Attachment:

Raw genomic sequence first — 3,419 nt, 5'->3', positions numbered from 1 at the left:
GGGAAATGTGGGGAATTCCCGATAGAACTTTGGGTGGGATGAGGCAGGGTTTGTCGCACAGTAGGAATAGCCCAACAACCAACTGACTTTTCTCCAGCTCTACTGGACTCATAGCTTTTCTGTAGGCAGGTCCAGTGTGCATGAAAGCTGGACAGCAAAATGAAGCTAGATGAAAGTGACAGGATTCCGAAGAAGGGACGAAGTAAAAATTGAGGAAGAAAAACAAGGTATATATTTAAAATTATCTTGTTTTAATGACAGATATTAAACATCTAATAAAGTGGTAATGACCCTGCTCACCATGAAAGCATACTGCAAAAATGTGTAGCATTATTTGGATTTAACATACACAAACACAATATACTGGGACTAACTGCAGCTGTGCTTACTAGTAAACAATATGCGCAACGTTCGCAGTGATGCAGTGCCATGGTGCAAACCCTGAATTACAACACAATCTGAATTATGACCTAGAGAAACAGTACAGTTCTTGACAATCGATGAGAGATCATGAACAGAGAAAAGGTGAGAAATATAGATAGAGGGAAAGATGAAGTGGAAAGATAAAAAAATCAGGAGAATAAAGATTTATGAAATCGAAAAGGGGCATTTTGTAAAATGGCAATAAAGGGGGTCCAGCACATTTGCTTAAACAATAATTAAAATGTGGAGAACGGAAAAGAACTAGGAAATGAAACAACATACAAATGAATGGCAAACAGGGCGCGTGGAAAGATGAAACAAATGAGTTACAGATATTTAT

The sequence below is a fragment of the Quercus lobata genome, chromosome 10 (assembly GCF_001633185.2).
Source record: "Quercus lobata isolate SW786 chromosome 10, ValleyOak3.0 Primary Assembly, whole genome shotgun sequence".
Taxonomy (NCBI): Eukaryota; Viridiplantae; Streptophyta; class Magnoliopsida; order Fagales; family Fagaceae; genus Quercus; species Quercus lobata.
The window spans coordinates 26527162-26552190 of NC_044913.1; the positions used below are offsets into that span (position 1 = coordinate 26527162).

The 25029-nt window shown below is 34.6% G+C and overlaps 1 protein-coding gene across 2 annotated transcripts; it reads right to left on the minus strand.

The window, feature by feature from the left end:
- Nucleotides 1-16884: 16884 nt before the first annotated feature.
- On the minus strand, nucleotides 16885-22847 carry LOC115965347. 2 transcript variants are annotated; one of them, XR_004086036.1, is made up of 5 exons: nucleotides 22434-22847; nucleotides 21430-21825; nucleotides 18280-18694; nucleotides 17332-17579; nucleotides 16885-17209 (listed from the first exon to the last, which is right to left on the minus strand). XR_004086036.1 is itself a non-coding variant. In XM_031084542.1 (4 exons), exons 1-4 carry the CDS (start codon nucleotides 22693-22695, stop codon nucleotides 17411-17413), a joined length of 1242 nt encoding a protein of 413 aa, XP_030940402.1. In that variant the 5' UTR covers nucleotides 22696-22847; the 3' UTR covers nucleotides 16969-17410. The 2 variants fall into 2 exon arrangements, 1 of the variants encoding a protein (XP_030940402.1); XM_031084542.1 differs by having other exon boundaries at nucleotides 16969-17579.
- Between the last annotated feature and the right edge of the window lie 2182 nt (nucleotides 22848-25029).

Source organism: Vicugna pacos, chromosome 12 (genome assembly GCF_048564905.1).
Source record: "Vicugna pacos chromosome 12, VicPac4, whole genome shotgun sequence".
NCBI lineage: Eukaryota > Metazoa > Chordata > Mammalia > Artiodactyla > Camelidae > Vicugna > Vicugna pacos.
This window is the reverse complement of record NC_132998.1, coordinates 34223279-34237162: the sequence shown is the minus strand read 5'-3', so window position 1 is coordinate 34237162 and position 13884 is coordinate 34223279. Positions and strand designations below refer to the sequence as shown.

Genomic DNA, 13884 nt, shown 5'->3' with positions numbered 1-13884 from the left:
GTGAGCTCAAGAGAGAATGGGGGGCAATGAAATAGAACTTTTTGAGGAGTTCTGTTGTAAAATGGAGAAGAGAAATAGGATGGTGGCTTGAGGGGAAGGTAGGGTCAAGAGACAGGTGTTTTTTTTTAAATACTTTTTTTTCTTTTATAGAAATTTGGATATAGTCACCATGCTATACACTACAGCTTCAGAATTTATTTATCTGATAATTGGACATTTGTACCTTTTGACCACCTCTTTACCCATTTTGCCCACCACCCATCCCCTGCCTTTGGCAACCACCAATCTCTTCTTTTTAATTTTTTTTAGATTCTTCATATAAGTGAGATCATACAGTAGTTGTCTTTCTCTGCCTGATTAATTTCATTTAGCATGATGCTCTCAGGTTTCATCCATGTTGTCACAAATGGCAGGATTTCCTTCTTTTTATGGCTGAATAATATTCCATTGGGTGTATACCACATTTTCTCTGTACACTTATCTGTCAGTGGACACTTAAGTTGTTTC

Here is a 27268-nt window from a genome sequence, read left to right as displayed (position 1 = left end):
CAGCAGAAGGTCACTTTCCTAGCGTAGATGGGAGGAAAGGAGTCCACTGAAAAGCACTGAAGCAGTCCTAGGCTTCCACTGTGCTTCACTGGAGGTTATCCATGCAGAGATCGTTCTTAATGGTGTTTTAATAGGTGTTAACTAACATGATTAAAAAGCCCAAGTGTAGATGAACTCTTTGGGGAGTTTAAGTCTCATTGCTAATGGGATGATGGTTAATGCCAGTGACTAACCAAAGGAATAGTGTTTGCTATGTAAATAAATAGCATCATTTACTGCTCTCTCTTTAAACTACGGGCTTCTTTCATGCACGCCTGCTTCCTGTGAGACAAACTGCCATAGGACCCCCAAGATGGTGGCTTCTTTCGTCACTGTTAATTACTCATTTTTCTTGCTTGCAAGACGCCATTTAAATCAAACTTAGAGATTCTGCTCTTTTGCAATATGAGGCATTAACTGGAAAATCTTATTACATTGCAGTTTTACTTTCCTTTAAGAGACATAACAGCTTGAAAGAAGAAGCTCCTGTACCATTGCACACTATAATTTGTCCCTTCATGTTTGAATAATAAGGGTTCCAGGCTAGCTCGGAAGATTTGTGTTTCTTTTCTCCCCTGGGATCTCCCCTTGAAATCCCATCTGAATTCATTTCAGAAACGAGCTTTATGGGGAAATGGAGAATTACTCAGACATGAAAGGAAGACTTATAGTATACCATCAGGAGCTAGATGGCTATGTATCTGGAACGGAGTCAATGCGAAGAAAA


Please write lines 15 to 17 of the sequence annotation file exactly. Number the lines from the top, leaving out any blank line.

This window is the reverse complement of record NC_132998.1, coordinates 34223279-34237162: the sequence shown is the minus strand read 5'-3', so window position 1 is coordinate 34237162 and position 13884 is coordinate 34223279. Positions and strand designations below refer to the sequence as shown.

Genomic DNA, 13884 nt, shown 5'->3' with positions numbered 1-13884 from the left:
GTGAGCTCAAGAGAGAATGGGGGGCAATGAAATAGAACTTTTTGAGGAGTTCTGTTGTAAAATGGAGAAGAGAAATAGGATGGTGGCTTGAGGGGAAGGTAGGGTCAAGAGACAGGTGTTTTTTTTTAAATACTTTTTTTTCTTTTATAGAAATTTGGATATAGTCACCATGCTATACACTACAGCTTCAGAATTTATTTATCTGATAATTGGACATTTGTACCTTTTGACCACCTCTTTACCCATTTTGCCCACCACCCATCCCCTGCCTTTGGCAACCACCAATCTCTTCTTTTTAATTTTTTTTAGATTCTTCATATAAGTGAGATCATACAGTAGTTGTCTTTCTCTGCCTGATTAATTTCATTTAGCATGATGCTCTCAGGTTTCATCCATGTTGTCACAAATGGCAGGATTTCCTTCTTTTTATGGCTGAATAATATTCCATTGGGTGTATACCACATTTTCTCTGTACACTTATCTGTCAGTGGACACTTAAGTTGTTTC